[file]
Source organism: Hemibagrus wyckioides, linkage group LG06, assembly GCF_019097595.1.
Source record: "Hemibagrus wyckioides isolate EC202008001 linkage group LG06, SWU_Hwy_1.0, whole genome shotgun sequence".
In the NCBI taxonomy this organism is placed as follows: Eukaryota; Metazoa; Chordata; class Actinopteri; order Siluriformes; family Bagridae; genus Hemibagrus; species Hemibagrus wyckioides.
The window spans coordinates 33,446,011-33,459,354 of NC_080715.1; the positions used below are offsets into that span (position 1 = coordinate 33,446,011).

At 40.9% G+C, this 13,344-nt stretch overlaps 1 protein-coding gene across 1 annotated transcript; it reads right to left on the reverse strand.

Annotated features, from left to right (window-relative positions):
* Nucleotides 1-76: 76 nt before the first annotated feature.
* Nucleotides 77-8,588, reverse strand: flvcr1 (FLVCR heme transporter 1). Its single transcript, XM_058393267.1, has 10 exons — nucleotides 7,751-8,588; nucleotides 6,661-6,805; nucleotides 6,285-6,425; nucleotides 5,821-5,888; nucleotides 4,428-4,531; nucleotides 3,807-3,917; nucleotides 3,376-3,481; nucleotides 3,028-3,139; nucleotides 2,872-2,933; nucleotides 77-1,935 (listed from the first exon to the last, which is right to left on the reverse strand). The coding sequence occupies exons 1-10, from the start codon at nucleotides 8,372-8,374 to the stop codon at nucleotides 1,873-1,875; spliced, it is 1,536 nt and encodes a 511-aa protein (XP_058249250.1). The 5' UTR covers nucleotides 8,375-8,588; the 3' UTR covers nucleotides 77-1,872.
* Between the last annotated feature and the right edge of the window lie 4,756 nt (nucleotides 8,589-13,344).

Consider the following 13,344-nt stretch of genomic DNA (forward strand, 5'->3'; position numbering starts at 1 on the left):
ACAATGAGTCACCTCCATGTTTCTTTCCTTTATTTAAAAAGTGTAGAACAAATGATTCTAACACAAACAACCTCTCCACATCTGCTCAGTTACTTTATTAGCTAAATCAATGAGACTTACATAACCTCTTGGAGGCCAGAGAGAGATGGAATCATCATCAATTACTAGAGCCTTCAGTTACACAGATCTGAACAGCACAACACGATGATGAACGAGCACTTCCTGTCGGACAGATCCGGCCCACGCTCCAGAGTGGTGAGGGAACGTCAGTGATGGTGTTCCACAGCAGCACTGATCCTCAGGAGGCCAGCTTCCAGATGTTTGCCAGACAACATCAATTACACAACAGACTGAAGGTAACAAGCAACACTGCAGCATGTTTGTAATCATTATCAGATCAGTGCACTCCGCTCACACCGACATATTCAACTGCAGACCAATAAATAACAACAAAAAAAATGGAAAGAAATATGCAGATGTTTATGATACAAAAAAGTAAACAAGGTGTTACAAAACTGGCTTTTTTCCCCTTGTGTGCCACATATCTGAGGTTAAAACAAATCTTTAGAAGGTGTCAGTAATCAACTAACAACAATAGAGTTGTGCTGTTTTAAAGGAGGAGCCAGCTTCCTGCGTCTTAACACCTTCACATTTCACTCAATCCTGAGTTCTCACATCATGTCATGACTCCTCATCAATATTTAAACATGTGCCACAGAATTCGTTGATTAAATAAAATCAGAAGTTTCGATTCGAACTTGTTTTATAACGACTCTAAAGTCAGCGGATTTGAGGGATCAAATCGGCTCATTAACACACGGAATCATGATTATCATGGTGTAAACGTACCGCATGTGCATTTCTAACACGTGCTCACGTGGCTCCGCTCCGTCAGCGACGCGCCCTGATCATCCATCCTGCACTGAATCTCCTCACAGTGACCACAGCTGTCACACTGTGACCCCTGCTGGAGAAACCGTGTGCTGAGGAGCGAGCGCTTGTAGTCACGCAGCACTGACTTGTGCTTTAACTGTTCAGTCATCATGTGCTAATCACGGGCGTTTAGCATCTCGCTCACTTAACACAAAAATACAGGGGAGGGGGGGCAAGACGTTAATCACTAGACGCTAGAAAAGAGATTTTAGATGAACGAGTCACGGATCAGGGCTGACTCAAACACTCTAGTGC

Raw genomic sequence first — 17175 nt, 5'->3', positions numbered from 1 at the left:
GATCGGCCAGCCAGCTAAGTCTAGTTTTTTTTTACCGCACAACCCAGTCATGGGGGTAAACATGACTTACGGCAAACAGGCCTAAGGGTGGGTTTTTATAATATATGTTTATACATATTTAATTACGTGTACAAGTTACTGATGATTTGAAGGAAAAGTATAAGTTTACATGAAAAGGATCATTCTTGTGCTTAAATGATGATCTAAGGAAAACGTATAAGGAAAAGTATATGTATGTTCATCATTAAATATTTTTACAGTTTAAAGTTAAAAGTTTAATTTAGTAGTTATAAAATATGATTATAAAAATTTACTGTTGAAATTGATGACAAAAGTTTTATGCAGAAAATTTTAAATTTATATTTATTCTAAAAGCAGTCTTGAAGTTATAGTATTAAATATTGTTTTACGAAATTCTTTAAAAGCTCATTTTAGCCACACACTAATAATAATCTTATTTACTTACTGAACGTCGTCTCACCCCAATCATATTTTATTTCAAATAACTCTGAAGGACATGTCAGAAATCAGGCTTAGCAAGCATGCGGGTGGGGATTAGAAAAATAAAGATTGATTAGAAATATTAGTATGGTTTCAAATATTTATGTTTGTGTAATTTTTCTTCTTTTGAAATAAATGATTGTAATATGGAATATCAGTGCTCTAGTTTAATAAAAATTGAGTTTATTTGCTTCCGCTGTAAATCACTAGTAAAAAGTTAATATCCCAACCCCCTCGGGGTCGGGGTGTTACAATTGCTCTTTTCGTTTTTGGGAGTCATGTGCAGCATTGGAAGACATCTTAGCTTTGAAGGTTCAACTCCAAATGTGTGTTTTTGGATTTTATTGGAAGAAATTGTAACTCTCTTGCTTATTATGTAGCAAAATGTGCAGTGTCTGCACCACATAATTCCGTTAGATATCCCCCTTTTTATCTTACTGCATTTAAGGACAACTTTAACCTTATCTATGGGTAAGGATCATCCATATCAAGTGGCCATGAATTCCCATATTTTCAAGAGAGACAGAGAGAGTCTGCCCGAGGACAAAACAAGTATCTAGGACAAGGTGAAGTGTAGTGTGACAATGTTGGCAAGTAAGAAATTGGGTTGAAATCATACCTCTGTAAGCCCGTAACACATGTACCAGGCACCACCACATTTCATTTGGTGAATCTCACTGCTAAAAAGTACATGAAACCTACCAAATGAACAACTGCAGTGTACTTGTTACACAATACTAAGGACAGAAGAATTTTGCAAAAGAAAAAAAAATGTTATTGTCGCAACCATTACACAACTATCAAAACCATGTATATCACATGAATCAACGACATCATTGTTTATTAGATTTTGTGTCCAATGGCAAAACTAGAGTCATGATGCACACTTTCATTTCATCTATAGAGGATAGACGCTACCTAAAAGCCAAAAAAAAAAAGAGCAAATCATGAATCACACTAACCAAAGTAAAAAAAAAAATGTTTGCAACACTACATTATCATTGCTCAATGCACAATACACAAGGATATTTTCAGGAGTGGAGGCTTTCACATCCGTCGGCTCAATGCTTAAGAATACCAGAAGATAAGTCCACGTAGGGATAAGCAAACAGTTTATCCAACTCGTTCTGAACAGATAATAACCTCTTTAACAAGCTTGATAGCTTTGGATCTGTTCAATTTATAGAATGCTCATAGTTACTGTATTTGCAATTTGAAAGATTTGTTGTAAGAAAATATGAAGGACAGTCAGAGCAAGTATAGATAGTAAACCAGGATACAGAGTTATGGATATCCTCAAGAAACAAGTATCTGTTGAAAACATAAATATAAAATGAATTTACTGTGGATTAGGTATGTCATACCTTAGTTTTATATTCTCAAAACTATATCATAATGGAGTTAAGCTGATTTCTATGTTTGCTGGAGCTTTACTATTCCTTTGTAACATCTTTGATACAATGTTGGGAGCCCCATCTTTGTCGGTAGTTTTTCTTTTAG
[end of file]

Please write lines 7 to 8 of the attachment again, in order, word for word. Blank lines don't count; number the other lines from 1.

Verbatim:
* Nucleotides 1-76: 76 nt before the first annotated feature.
* Nucleotides 77-8,588, reverse strand: flvcr1 (FLVCR heme transporter 1). Its single transcript, XM_058393267.1, has 10 exons — nucleotides 7,751-8,588; nucleotides 6,661-6,805; nucleotides 6,285-6,425; nucleotides 5,821-5,888; nucleotides 4,428-4,531; nucleotides 3,807-3,917; nucleotides 3,376-3,481; nucleotides 3,028-3,139; nucleotides 2,872-2,933; nucleotides 77-1,935 (listed from the first exon to the last, which is right to left on the reverse strand). The coding sequence occupies exons 1-10, from the start codon at nucleotides 8,372-8,374 to the stop codon at nucleotides 1,873-1,875; spliced, it is 1,536 nt and encodes a 511-aa protein (XP_058249250.1). The 5' UTR covers nucleotides 8,375-8,588; the 3' UTR covers nucleotides 77-1,872.